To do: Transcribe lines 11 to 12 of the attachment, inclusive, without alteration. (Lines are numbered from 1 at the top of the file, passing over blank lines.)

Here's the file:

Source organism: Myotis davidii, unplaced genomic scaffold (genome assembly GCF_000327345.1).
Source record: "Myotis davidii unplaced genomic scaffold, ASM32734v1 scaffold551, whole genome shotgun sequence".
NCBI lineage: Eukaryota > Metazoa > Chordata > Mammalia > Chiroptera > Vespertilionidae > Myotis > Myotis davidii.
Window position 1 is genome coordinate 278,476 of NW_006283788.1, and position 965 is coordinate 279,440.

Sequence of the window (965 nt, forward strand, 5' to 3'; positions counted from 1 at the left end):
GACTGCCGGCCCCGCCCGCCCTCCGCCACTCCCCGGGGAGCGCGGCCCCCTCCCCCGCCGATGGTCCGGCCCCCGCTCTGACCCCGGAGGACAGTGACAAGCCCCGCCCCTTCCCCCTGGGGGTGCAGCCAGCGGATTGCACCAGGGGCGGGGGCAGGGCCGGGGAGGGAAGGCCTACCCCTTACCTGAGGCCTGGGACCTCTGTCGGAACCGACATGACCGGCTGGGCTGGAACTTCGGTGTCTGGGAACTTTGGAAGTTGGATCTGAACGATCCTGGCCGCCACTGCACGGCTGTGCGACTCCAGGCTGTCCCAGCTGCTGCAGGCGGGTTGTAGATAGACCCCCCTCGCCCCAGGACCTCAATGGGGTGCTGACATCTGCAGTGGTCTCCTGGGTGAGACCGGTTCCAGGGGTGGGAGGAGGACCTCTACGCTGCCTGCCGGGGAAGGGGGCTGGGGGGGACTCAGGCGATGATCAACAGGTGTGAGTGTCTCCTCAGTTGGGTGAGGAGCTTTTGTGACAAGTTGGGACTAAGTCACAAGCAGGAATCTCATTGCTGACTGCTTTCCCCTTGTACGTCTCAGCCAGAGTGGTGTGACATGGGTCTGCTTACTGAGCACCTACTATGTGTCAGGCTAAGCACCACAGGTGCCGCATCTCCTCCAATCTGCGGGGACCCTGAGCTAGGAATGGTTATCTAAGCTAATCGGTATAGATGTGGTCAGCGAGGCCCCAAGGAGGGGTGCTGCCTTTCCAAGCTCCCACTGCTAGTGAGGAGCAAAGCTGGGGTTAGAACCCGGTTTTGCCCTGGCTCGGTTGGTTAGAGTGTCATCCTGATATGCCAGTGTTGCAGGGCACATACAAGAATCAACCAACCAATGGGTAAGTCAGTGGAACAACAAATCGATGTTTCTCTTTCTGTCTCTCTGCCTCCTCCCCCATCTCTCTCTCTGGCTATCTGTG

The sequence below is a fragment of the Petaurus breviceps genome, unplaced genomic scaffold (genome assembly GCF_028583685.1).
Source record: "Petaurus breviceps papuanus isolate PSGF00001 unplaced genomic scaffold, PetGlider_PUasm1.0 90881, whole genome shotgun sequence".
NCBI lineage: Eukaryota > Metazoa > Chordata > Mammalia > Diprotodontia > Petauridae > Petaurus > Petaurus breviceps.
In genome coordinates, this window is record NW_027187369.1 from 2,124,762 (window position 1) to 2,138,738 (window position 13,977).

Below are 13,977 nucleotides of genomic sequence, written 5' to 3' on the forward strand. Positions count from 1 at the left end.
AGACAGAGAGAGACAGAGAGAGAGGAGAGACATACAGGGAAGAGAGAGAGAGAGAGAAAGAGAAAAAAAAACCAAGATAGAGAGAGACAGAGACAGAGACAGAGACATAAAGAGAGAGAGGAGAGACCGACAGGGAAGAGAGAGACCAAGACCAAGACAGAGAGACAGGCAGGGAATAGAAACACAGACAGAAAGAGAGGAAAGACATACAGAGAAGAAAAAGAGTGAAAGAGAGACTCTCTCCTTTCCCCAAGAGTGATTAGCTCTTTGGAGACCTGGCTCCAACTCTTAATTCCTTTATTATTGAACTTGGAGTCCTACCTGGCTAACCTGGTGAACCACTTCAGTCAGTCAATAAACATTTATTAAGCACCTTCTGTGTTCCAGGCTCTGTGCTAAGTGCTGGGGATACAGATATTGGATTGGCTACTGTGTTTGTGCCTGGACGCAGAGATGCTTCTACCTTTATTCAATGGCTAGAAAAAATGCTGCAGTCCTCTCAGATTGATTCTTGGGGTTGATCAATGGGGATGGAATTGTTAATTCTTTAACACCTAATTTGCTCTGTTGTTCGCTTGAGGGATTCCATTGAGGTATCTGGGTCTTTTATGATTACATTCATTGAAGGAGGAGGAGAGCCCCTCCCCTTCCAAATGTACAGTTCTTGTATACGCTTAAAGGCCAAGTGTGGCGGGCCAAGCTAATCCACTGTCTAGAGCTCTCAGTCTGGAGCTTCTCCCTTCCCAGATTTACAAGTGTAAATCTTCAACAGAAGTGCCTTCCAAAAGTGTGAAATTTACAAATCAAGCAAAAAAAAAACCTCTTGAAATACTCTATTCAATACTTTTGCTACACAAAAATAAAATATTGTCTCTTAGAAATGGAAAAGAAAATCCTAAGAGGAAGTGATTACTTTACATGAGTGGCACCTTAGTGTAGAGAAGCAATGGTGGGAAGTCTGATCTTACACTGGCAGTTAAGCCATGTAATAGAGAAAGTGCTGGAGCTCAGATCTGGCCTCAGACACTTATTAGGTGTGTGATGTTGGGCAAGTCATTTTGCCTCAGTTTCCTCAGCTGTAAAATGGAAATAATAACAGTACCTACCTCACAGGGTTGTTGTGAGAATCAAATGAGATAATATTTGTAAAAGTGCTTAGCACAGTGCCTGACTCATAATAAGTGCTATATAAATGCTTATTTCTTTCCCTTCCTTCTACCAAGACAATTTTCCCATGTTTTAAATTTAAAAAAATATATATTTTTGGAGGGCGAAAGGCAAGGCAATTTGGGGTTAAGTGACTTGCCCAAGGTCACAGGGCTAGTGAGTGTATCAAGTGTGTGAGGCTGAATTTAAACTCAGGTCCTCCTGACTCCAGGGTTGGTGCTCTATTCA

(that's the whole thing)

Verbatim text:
Below are 13,977 nucleotides of genomic sequence, written 5' to 3' on the forward strand. Positions count from 1 at the left end.
AGACAGAGAGAGACAGAGAGAGAGGAGAGACATACAGGGAAGAGAGAGAGAGAGAGAAAGAGAAAAAAAAACCAAGATAGAGAGAGACAGAGACAGAGACAGAGACATAAAGAGAGAGAGGAGAGACCGACAGGGAAGAGAGAGACCAAGACCAAGACAGAGAGACAGGCAGGGAATAGAAACACAGACAGAAAGAGAGGAAAGACATACAGAGAAGAAAAAGAGTGAAAGAGAGACTCTCTCCTTTCCCCAAGAGTGATTAGCTCTTTGGAGACCTGGCTCCAACTCTTAATTCCTTTATTATTGAACTTGGAGTCCTACCTGGCTAACCTGGTGAACCACTTCAGTCAGTCAATAAACATTTATTAAGCACCTTCTGTGTTCCAGGCTCTGTGCTAAGTGCTGGGGATACAGATATTGGATTGGCTACTGTGTTTGTGCCTGGACGCAGAGATGCTTCTACCTTTATTCAATGGCTAGAAAAAATGCTGCAGTCCTCTCAGATTGATTCTTGGGGTTGATCAATGGGGATGGAATTGTTAATTCTTTAACACCTAATTTGCTCTGTTGTTCGCTTGAGGGATTCCATTGAGGTATCTGGGTCTTTTATGATTACATTCATTGAAGGAGGAGGAGAGCCCCTCCCCTTCCAAATGTACAGTTCTTGTATACGCTTAAAGGCCAAGTGTGGCGGGCCAAGCTAATCCACTGTCTAGAGCTCTCAGTCTGGAGCTTCTCCCTTCCCAGATTTACAAGTGTAAATCTTCAACAGAAGTGCCTTCCAAAAGTGTGAAATTTACAAATCAAGCAAAAAAAAAACCTCTTGAAATACTCTATTCAATACTTTTGCTACACAAAAATAAAATATTGTCTCTTAGAAATGGAAAAGAAAATCCTAAGAGGAAGTGATTACTTTACATGAGTGGCACCTTAGTGTAGAGAAGCAATGGTGGGAAGTCTGATCTTACACTGGCAGTTAAGCCATGTAATAGAGAAAGTGCTGGAGCTCAGATCTGGCCTCAGACACTTATTAGGTGTGTGATGTTGGGCAAGTCATTTTGCCTCAGTTTCCTCAGCTGTAAAATGGAAATAATAACAGTACCTACCTCACAGGGTTGTTGTGAGAATCAAATGAGATAATATTTGTAAAAGTGCTTAGCACAGTGCCTGACTCATAATAAGTGCTATATAAATGCTTATTTCTTTCCCTTCCTTCTACCAAGACAATTTTCCCATGTTTTAAATTTAAAAAAATATATATTTTTGGAGGGCGAAAGGCAAGGCAATTTGGGGTTAAGTGACTTGCCCAAGGTCACAGGGCTAGTGAGTGTATCAAGTGTGTGAGGCTGAATTTAAACTCAGGTCCTCCTGACTCCAGGGTTGGTGCTCTATTCA